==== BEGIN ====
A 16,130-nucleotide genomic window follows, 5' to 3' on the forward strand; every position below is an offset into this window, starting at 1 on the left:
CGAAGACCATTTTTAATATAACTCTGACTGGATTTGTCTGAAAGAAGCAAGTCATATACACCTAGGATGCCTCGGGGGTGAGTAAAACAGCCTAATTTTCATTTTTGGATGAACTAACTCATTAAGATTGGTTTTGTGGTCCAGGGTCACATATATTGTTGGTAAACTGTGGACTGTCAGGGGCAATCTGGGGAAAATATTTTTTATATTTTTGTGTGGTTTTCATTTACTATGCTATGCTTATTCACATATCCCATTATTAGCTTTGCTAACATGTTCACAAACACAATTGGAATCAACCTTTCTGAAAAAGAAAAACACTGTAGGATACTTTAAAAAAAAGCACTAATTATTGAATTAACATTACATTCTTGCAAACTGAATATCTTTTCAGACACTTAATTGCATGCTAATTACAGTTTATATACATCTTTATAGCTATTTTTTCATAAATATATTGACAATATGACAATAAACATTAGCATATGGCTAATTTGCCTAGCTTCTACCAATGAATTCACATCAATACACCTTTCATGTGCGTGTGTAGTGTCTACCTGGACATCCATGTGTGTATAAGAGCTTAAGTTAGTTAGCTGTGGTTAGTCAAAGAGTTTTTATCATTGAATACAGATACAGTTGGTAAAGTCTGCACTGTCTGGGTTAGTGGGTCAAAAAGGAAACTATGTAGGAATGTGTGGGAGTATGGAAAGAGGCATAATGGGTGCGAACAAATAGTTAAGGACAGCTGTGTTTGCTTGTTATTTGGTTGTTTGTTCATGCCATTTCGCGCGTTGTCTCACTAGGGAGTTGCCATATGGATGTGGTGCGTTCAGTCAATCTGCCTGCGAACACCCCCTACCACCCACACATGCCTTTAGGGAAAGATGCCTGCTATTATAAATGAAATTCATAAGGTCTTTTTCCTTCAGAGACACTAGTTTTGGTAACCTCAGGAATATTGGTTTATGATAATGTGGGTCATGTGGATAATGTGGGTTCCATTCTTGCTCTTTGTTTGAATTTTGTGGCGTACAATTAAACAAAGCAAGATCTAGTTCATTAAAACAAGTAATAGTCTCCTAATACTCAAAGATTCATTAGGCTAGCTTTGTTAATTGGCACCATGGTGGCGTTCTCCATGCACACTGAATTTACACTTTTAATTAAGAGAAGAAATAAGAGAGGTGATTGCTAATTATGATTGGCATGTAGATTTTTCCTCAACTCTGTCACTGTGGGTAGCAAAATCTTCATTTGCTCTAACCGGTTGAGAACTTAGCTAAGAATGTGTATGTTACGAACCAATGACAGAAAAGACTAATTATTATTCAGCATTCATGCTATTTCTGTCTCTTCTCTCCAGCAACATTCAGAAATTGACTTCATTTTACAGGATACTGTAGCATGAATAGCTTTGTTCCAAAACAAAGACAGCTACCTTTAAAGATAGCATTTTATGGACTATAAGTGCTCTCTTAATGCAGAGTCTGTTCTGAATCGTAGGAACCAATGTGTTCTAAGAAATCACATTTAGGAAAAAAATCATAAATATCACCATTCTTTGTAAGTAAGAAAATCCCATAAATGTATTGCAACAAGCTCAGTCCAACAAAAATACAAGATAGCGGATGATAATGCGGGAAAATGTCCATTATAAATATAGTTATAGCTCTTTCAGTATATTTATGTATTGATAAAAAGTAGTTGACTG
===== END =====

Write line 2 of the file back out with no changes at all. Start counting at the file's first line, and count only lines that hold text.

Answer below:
CGAAGACCATTTTTAATATAACTCTGACTGGATTTGTCTGAAAGAAGCAAGTCATATACACCTAGGATGCCTCGGGGGTGAGTAAAACAGCCTAATTTTCATTTTTGGATGAACTAACTCATTAAGATTGGTTTTGTGGTCCAGGGTCACATATATTGTTGGTAAACTGTGGACTGTCAGGGGCAATCTGGGGAAAATATTTTTTATATTTTTGTGTGGTTTTCATTTACTATGCTATGCTTATTCACATATCCCATTATTAGCTTTGCTAACATGTTCACAAACACAATTGGAATCAACCTTTCTGAAAAAGAAAAACACTGTAGGATACTTTAAAAAAAAGCACTAATTATTGAATTAACATTACATTCTTGCAAACTGAATATCTTTTCAGACACTTAATTGCATGCTAATTACAGTTTATATACATCTTTATAGCTATTTTTTCATAAATATATTGACAATATGACAATAAACATTAGCATATGGCTAATTTGCCTAGCTTCTACCAATGAATTCACATCAATACACCTTTCATGTGCGTGTGTAGTGTCTACCTGGACATCCATGTGTGTATAAGAGCTTAAGTTAGTTAGCTGTGGTTAGTCAAAGAGTTTTTATCATTGAATACAGATACAGTTGGTAAAGTCTGCACTGTCTGGGTTAGTGGGTCAAAAAGGAAACTATGTAGGAATGTGTGGGAGTATGGAAAGAGGCATAATGGGTGCGAACAAATAGTTAAGGACAGCTGTGTTTGCTTGTTATTTGGTTGTTTGTTCATGCCATTTCGCGCGTTGTCTCACTAGGGAGTTGCCATATGGATGTGGTGCGTTCAGTCAATCTGCCTGCGAACACCCCCTACCACCCACACATGCCTTTAGGGAAAGATGCCTGCTATTATAAATGAAATTCATAAGGTCTTTTTCCTTCAGAGACACTAGTTTTGGTAACCTCAGGAATATTGGTTTATGATAATGTGGGTCATGTGGATAATGTGGGTTCCATTCTTGCTCTTTGTTTGAATTTTGTGGCGTACAATTAAACAAAGCAAGATCTAGTTCATTAAAACAAGTAATAGTCTCCTAATACTCAAAGATTCATTAGGCTAGCTTTGTTAATTGGCACCATGGTGGCGTTCTCCATGCACACTGAATTTACACTTTTAATTAAGAGAAGAAATAAGAGAGGTGATTGCTAATTATGATTGGCATGTAGATTTTTCCTCAACTCTGTCACTGTGGGTAGCAAAATCTTCATTTGCTCTAACCGGTTGAGAACTTAGCTAAGAATGTGTATGTTACGAACCAATGACAGAAAAGACTAATTATTATTCAGCATTCATGCTATTTCTGTCTCTTCTCTCCAGCAACATTCAGAAATTGACTTCATTTTACAGGATACTGTAGCATGAATAGCTTTGTTCCAAAACAAAGACAGCTACCTTTAAAGATAGCATTTTATGGACTATAAGTGCTCTCTTAATGCAGAGTCTGTTCTGAATCGTAGGAACCAATGTGTTCTAAGAAATCACATTTAGGAAAAAAATCATAAATATCACCATTCTTTGTAAGTAAGAAAATCCCATAAATGTATTGCAACAAGCTCAGTCCAACAAAAATACAAGATAGCGGATGATAATGCGGGAAAATGTCCATTATAAATATAGTTATAGCTCTTTCAGTATATTTATGTATTGATAAAAAGTAGTTGACTG